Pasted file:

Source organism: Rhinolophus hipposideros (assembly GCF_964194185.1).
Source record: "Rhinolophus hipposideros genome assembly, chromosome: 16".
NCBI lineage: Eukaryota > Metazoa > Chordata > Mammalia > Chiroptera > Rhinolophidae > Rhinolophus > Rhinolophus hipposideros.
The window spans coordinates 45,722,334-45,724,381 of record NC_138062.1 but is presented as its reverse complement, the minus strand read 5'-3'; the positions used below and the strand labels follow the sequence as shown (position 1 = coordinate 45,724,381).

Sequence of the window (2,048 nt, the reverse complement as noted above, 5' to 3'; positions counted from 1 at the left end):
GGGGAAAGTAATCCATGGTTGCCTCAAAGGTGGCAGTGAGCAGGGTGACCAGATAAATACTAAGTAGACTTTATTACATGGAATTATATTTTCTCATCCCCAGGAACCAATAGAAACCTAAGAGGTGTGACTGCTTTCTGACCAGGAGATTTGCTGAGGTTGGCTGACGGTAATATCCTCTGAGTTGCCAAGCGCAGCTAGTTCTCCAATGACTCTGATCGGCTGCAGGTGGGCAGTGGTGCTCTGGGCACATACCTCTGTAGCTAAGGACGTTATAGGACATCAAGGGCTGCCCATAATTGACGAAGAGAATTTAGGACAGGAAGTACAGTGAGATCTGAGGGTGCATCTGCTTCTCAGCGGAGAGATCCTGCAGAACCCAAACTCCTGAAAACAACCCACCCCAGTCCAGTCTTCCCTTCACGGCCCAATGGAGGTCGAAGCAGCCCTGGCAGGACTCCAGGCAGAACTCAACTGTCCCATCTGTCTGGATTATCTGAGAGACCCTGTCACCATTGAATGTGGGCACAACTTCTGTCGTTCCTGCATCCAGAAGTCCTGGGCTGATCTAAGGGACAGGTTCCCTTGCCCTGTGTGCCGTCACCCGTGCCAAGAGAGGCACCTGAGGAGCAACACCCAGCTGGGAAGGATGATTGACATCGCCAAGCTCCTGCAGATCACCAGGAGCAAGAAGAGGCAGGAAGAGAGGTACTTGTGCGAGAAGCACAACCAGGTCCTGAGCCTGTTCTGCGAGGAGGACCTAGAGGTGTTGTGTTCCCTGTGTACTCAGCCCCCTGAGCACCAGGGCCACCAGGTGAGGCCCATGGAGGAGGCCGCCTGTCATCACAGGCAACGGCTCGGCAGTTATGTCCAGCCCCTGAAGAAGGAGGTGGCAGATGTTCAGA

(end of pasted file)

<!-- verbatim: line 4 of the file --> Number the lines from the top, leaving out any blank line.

The window spans coordinates 45,722,334-45,724,381 of record NC_138062.1 but is presented as its reverse complement, the minus strand read 5'-3'; the positions used below and the strand labels follow the sequence as shown (position 1 = coordinate 45,724,381).